In Play with Tom Markowski

Flint Beecher basketball is about pride, perseverance and winning

Basketball   | Tom Markowski

Flint Beecher basketball is about pride, perseverance and winning

 

East Lansing – There’s something special about basketball at Flint Beecher. This is not your run-of-the-mill program. It starts in the playgrounds. It’s nurtured at home and in the community, and refined in the school gymnasium.

Beecher (24-2), the defending champions, will make its 11th state final appearance on Saturday when it plays Grandville Calvin Christian (21-4) at the Breslin Center at 4:30 p.m.

Malik Ellison’s 3-pointer at the buzzer gave the Bucs a 60-59 victory over Detroit Loyola.

Loyola was making its first semifinal appearance and Beecher coach Mike Williams remembers when he, as a coach, had to go through growing pains.

“I remember coming here in 2003,” Williams said. “The ball bounced differently. You come here in this atmosphere. It’s a different atmosphere. In most gyms you have a wall behind the basket. Here you might have someone’s mother sitting there. Kids have to get used to that.”

Beecher student-athletes have had to weather more than just different gymnasiums to get to this point. Long before there was a Flint water catastrophe, the Beecher school district presents its own problem for parents and their children.

A word that was repeated over and over again on Thursday was resiliency. Williams’ players have seen more than most on the troubled streets of Flint. Williams and his staff are there to teach them the game of basketball and, more importantly, how this game can help in keeping them on a path toward success, not crime.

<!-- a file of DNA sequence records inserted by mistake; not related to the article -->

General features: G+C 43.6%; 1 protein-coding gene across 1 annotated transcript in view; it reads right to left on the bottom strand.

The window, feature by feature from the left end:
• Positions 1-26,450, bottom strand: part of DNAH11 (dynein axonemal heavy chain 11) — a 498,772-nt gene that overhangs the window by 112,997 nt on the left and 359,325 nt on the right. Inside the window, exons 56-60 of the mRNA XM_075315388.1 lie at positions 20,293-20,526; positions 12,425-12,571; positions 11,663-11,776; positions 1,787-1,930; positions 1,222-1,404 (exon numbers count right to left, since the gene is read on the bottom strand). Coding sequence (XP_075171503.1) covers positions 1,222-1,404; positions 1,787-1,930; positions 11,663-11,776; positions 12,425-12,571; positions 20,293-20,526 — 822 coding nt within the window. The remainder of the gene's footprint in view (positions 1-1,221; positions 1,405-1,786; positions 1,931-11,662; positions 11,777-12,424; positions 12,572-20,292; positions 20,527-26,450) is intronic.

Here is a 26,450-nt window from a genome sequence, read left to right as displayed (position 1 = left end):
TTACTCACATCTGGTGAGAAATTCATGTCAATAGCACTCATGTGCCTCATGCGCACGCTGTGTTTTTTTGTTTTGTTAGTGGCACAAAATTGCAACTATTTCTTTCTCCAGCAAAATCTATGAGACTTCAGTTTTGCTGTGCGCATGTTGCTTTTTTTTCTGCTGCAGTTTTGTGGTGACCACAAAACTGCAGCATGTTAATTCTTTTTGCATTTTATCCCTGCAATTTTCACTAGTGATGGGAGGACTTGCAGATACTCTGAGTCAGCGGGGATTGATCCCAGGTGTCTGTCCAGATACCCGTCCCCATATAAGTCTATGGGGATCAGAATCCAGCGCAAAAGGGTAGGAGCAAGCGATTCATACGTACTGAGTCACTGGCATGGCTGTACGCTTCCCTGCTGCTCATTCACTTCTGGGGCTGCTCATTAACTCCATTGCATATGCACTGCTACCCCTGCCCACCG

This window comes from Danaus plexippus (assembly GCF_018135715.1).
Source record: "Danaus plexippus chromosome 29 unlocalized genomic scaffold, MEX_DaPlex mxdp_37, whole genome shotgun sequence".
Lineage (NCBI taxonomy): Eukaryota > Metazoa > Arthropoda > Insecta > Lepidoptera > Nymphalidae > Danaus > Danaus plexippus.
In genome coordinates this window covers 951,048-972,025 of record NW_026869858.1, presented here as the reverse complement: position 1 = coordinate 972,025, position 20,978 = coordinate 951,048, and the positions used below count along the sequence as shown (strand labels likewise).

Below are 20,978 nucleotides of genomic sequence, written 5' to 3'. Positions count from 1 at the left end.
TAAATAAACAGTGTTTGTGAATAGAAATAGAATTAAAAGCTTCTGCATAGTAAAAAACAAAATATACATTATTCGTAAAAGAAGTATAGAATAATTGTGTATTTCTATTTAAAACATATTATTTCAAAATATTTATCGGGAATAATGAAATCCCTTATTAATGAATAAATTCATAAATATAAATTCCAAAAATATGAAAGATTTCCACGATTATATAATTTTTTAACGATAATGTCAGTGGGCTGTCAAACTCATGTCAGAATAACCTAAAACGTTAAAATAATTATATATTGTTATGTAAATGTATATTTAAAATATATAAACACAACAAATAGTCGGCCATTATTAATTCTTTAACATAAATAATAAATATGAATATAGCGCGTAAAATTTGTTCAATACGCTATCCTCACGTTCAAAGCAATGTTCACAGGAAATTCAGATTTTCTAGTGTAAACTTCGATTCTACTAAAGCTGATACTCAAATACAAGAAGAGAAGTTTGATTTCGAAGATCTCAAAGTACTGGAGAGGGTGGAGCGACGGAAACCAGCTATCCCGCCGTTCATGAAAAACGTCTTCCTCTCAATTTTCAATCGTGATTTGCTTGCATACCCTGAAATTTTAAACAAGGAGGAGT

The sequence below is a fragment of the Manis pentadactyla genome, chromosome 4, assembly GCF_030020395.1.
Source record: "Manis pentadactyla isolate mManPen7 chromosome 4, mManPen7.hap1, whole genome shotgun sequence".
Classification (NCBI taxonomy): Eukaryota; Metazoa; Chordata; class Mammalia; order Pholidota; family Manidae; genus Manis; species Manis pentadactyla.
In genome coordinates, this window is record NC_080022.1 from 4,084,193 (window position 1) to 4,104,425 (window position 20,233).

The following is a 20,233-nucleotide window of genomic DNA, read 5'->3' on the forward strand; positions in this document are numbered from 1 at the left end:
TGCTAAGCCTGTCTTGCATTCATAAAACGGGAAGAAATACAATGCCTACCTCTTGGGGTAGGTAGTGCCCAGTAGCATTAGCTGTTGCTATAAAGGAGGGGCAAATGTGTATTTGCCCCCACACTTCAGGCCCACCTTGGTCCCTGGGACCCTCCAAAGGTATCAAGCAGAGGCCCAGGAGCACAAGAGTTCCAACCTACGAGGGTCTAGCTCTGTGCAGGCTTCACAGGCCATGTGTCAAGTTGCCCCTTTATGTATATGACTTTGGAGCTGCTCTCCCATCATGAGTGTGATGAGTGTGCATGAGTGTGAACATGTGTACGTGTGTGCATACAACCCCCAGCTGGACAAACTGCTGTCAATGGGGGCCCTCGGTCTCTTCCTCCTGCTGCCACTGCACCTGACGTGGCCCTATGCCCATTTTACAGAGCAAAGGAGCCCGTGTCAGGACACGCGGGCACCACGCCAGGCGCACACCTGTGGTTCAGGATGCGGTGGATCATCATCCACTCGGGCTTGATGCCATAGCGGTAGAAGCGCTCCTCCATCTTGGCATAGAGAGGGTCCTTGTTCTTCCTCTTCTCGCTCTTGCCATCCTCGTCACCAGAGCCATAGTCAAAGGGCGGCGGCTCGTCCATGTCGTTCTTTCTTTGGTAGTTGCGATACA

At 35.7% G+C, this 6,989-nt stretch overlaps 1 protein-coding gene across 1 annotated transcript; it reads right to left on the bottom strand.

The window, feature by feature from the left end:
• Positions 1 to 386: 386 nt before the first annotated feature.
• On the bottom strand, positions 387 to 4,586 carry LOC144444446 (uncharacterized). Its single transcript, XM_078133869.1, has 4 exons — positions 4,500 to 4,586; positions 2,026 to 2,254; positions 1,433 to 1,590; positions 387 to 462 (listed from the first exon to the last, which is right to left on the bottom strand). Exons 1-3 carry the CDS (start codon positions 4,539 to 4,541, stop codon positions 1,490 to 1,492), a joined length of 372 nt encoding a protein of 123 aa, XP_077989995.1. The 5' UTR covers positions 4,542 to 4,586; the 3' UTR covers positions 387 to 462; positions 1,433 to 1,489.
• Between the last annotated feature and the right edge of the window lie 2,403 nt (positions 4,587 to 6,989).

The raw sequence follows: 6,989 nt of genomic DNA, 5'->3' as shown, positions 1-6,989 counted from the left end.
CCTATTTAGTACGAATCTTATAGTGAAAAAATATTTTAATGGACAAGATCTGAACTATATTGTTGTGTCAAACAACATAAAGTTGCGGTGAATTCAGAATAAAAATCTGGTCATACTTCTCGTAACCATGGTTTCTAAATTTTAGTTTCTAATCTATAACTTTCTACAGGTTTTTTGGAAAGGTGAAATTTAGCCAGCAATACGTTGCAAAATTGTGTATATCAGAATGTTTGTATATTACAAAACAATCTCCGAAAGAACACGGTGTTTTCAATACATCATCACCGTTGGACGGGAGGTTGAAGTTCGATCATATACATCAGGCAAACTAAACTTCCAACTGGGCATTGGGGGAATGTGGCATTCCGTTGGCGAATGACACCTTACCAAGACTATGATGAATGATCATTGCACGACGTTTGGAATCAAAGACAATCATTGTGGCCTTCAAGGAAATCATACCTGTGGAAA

“It’s a great feeling to play for the community,” Ellison said. “It’s a championship mentality. People in the community talked about all week about how they can buy tickets to Saturday’s final. That’s the type of pressure we’re under.”

It’s been well documented that Williams is under his own physical strain. He suffers from Multiple Sclerosis (MS). He takes medication twice a day, which causes fatigue and other symptoms but he never complains and rarely talk about it.

His illness is another part of the Beecher story, a story of a school district constantly trying to beat the odds, to find achievement amidst hardship.

Beecher graduate Carl Banks was at the Breslin Center to lend his support on Thursday. Banks went on to become one of the top linebackers in the NFL after graduating from Michigan State and his presence only added the aura of what is Flint Beecher.

Williams said it meant a lot to him and his players.

“We’re humbled by our situation,” Williams said. “We really want to represent the city, not just as champions but with class.

“To me Beecher stands for district of champions. That’s what is on our gym floor.”

Ellison said he’s never made a game-winning shot until Thursday. And the play that set it up was a play they work on every day in practice. They work on it so much it’s become second nature.

“It’s just having confidence in yourself,” he said. “Beecher basketball is winning. At the end of the day it’s about winning.”